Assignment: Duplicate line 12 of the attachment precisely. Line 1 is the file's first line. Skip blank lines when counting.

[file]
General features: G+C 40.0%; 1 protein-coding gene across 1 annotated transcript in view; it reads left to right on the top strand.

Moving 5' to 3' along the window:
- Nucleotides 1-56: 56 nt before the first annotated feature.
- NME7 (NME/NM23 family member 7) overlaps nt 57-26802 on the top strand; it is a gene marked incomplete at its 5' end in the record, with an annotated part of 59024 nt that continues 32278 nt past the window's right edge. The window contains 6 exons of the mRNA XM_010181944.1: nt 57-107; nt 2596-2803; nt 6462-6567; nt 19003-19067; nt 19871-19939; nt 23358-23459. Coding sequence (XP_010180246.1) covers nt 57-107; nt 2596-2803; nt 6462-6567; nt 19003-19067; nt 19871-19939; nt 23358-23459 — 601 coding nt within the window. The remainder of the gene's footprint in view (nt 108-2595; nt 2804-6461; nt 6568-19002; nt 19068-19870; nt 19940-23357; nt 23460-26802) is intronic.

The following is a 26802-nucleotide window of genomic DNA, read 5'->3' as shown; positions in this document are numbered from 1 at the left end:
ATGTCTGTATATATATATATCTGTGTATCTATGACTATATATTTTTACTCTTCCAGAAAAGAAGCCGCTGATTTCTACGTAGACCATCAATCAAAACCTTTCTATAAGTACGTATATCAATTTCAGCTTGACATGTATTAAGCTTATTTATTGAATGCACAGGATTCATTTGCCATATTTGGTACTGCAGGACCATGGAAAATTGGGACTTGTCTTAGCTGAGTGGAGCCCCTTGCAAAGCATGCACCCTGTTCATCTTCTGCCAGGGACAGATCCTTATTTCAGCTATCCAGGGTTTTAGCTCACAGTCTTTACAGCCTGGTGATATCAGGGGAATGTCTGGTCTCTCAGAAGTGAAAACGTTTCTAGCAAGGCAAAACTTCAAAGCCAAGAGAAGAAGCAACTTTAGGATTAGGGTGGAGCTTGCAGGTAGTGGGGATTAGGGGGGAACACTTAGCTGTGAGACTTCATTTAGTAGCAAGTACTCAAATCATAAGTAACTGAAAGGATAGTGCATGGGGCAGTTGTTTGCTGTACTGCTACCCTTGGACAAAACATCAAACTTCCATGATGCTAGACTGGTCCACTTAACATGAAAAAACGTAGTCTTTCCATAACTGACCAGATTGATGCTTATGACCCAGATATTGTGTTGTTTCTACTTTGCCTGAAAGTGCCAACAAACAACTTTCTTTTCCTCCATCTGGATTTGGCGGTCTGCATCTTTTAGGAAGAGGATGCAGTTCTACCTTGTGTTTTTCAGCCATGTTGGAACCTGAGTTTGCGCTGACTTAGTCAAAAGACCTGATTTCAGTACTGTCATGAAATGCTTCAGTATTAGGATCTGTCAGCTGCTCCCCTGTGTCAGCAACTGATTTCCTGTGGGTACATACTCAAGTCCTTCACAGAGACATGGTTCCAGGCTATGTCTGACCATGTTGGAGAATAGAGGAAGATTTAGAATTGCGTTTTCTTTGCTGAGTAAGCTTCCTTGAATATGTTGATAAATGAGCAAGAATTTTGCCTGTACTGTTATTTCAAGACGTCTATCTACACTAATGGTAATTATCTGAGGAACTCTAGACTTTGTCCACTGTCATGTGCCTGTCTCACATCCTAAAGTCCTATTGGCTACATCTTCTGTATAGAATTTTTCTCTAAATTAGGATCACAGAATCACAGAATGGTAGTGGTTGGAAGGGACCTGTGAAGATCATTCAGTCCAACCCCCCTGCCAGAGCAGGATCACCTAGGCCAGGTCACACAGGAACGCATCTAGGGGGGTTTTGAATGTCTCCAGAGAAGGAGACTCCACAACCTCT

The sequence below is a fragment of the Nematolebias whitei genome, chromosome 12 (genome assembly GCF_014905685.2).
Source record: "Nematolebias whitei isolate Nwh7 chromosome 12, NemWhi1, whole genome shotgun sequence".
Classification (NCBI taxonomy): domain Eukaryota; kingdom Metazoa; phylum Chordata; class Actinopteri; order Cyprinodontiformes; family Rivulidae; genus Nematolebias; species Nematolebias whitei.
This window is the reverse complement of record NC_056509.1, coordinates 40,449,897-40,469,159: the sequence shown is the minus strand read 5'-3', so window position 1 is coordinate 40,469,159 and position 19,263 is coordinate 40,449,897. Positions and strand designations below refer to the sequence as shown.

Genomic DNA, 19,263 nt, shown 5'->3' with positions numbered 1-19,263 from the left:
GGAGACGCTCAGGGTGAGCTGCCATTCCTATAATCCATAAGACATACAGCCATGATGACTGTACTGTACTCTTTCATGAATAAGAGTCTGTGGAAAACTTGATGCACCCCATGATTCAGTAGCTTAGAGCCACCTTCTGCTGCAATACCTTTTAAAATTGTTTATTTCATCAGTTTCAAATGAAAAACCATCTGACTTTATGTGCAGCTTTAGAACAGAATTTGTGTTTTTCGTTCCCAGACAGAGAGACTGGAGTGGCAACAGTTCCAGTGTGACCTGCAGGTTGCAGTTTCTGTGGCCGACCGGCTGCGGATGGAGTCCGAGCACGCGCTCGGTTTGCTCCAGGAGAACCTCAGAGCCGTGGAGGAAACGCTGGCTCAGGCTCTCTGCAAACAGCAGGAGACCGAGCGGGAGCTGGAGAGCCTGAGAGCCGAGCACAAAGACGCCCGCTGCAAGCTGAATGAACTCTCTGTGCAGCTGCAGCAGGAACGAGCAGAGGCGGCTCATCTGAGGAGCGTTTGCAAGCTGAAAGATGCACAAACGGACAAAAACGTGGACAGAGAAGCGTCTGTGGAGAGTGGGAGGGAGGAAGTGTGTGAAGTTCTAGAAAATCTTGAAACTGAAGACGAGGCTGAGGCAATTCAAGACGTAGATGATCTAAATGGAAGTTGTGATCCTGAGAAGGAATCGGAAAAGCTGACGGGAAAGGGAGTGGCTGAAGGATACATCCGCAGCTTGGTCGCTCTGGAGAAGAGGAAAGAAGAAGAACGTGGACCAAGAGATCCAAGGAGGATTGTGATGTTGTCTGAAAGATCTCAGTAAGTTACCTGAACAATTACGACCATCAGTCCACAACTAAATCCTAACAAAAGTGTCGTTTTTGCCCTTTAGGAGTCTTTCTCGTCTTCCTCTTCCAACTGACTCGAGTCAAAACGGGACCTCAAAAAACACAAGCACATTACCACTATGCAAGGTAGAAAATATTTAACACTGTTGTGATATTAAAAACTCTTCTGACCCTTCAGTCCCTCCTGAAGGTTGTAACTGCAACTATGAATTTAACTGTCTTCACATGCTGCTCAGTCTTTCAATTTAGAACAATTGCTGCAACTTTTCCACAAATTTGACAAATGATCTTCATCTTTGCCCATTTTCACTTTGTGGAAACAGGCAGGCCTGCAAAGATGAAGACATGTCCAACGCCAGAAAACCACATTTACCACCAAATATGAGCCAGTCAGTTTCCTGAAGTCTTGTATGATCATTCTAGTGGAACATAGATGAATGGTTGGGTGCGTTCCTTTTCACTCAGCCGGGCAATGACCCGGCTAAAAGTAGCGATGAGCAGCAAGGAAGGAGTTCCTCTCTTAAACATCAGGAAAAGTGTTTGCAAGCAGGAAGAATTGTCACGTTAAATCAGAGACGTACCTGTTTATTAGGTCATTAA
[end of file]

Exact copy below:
GGAGACGCTCAGGGTGAGCTGCCATTCCTATAATCCATAAGACATACAGCCATGATGACTGTACTGTACTCTTTCATGAATAAGAGTCTGTGGAAAACTTGATGCACCCCATGATTCAGTAGCTTAGAGCCACCTTCTGCTGCAATACCTTTTAAAATTGTTTATTTCATCAGTTTCAAATGAAAAACCATCTGACTTTATGTGCAGCTTTAGAACAGAATTTGTGTTTTTCGTTCCCAGACAGAGAGACTGGAGTGGCAACAGTTCCAGTGTGACCTGCAGGTTGCAGTTTCTGTGGCCGACCGGCTGCGGATGGAGTCCGAGCACGCGCTCGGTTTGCTCCAGGAGAACCTCAGAGCCGTGGAGGAAACGCTGGCTCAGGCTCTCTGCAAACAGCAGGAGACCGAGCGGGAGCTGGAGAGCCTGAGAGCCGAGCACAAAGACGCCCGCTGCAAGCTGAATGAACTCTCTGTGCAGCTGCAGCAGGAACGAGCAGAGGCGGCTCATCTGAGGAGCGTTTGCAAGCTGAAAGATGCACAAACGGACAAAAACGTGGACAGAGAAGCGTCTGTGGAGAGTGGGAGGGAGGAAGTGTGTGAAGTTCTAGAAAATCTTGAAACTGAAGACGAGGCTGAGGCAATTCAAGACGTAGATGATCTAAATGGAAGTTGTGATCCTGAGAAGGAATCGGAAAAGCTGACGGGAAAGGGAGTGGCTGAAGGATACATCCGCAGCTTGGTCGCTCTGGAGAAGAGGAAAGAAGAAGAACGTGGACCAAGAGATCCAAGGAGGATTGTGATGTTGTCTGAAAGATCTCAGTAAGTTACCTGAACAATTACGACCATCAGTCCACAACTAAATCCTAACAAAAGTGTCGTTTTTGCCCTTTAGGAGTCTTTCTCGTCTTCCTCTTCCAACTGACTCGAGTCAAAACGGGACCTCAAAAAACACAAGCACATTACCACTATGCAAGGTAGAAAATATTTAACACTGTTGTGATATTAAAAACTCTTCTGACCCTTCAGTCCCTCCTGAAGGTTGTAACTGCAACTATGAATTTAACTGTCTTCACATGCTGCTCAGTCTTTCAATTTAGAACAATTGCTGCAACTTTTCCACAAATTTGACAAATGATCTTCATCTTTGCCCATTTTCACTTTGTGGAAACAGGCAGGCCTGCAAAGATGAAGACATGTCCAACGCCAGAAAACCACATTTACCACCAAATATGAGCCAGTCAGTTTCCTGAAGTCTTGTATGATCATTCTAGTGGAACATAGATGAATGGTTGGGTGCGTTCCTTTTCACTCAGCCGGGCAATGACCCGGCTAAAAGTAGCGATGAGCAGCAAGGAAGGAGTTCCTCTCTTAAACATCAGGAAAAGTGTTTGCAAGCAGGAAGAATTGTCACGTTAAATCAGAGACGTACCTGTTTATTAGGTCATTAA